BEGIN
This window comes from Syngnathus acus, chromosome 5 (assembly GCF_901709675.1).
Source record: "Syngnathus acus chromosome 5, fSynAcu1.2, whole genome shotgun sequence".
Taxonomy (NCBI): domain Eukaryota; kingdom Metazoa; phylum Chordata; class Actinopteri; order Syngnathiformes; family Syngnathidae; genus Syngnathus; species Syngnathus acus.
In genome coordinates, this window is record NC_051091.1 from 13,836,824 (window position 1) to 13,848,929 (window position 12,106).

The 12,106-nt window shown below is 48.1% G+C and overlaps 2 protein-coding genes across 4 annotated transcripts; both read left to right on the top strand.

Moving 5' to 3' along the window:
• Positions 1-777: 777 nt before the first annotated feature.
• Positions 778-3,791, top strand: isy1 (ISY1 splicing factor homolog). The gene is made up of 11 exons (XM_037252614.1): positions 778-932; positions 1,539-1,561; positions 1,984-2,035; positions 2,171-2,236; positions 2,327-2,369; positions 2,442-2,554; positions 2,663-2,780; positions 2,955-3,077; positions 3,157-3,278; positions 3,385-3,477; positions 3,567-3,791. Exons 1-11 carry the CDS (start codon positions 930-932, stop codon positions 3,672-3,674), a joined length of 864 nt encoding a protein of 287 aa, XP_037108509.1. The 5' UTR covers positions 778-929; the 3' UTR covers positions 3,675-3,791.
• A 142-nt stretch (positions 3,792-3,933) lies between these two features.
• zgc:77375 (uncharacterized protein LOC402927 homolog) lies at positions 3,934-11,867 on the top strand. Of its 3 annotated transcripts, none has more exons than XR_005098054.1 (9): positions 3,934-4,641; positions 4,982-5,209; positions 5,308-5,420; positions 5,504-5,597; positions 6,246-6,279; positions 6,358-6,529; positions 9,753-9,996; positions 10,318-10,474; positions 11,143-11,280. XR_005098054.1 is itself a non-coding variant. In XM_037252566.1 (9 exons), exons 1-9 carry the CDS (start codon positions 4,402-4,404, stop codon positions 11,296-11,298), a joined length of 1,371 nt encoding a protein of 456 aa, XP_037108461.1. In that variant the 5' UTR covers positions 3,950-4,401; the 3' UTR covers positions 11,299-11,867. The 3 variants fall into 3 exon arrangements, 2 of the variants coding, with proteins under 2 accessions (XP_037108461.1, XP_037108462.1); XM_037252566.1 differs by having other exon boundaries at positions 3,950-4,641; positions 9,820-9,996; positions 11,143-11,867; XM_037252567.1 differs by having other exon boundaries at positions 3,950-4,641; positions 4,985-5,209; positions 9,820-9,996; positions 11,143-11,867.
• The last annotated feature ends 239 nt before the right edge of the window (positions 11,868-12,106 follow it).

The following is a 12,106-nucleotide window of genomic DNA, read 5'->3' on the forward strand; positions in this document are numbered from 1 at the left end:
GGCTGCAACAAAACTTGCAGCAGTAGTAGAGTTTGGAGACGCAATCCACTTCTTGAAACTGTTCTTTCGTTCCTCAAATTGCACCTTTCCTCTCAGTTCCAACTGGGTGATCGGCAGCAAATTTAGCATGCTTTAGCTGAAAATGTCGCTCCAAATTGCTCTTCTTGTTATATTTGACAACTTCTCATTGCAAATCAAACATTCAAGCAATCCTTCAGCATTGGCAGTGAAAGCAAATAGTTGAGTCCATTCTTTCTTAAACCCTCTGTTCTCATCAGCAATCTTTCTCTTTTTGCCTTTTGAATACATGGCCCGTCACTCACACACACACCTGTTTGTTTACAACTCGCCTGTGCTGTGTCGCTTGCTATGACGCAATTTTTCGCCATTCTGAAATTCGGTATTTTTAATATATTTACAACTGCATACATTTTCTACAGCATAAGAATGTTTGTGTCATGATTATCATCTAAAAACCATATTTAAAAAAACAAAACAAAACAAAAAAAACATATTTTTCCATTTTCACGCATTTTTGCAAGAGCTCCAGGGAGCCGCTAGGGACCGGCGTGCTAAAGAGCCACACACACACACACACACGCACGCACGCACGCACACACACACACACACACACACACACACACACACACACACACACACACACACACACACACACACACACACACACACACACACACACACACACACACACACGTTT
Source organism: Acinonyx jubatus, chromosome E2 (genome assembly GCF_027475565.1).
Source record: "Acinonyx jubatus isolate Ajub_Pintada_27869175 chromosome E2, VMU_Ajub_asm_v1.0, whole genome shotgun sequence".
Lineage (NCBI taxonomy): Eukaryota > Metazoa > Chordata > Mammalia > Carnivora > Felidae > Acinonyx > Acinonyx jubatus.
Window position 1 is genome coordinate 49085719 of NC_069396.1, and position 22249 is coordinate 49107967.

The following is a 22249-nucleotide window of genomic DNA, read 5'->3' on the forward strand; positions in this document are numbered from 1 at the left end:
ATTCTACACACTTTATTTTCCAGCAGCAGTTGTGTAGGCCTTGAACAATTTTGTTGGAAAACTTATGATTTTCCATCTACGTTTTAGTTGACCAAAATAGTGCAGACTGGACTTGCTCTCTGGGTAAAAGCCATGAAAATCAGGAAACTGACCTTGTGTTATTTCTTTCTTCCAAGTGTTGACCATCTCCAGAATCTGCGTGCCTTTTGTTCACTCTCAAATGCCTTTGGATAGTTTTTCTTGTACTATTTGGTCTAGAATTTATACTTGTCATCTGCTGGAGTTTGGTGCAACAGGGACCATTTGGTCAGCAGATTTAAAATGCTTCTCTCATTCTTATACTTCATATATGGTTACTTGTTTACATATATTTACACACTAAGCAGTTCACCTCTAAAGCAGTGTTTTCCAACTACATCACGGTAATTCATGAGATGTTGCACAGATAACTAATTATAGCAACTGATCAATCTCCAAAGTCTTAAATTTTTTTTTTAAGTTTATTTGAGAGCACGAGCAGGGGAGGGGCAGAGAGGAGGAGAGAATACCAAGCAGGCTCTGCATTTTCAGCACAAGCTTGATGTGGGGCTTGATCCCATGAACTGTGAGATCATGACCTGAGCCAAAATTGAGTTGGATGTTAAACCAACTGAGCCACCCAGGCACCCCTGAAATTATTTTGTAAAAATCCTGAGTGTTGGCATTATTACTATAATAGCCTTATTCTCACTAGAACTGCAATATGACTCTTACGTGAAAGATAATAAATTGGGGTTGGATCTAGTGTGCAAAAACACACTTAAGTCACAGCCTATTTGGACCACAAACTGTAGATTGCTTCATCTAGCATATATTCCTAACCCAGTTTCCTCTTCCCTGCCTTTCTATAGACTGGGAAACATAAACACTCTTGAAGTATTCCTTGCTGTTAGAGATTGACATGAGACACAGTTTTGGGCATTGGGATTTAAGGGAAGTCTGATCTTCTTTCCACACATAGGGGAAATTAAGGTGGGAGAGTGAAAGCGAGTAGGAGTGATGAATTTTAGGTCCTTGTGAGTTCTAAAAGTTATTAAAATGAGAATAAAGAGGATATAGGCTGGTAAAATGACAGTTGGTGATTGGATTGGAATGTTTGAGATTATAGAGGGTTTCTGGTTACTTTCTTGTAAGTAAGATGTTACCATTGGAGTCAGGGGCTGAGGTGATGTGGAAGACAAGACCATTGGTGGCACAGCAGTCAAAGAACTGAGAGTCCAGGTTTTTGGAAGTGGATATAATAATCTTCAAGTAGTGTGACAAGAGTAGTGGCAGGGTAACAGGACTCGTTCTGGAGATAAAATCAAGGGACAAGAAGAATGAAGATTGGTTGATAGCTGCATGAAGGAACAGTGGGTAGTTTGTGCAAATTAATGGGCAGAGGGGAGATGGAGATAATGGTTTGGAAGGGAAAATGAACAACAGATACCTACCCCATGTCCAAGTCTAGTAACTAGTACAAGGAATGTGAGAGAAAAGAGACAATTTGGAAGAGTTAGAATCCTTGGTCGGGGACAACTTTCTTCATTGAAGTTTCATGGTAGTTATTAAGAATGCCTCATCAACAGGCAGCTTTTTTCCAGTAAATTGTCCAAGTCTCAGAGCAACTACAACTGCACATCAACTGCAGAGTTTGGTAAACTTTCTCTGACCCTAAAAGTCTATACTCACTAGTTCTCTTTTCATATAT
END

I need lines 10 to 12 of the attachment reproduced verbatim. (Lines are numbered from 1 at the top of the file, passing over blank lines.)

• zgc:77375 (uncharacterized protein LOC402927 homolog) lies at positions 3,934-11,867 on the top strand. Of its 3 annotated transcripts, none has more exons than XR_005098054.1 (9): positions 3,934-4,641; positions 4,982-5,209; positions 5,308-5,420; positions 5,504-5,597; positions 6,246-6,279; positions 6,358-6,529; positions 9,753-9,996; positions 10,318-10,474; positions 11,143-11,280. XR_005098054.1 is itself a non-coding variant. In XM_037252566.1 (9 exons), exons 1-9 carry the CDS (start codon positions 4,402-4,404, stop codon positions 11,296-11,298), a joined length of 1,371 nt encoding a protein of 456 aa, XP_037108461.1. In that variant the 5' UTR covers positions 3,950-4,401; the 3' UTR covers positions 11,299-11,867. The 3 variants fall into 3 exon arrangements, 2 of the variants coding, with proteins under 2 accessions (XP_037108461.1, XP_037108462.1); XM_037252566.1 differs by having other exon boundaries at positions 3,950-4,641; positions 9,820-9,996; positions 11,143-11,867; XM_037252567.1 differs by having other exon boundaries at positions 3,950-4,641; positions 4,985-5,209; positions 9,820-9,996; positions 11,143-11,867.
• The last annotated feature ends 239 nt before the right edge of the window (positions 11,868-12,106 follow it).

The following is a 12,106-nucleotide window of genomic DNA, read 5'->3' on the forward strand; positions in this document are numbered from 1 at the left end: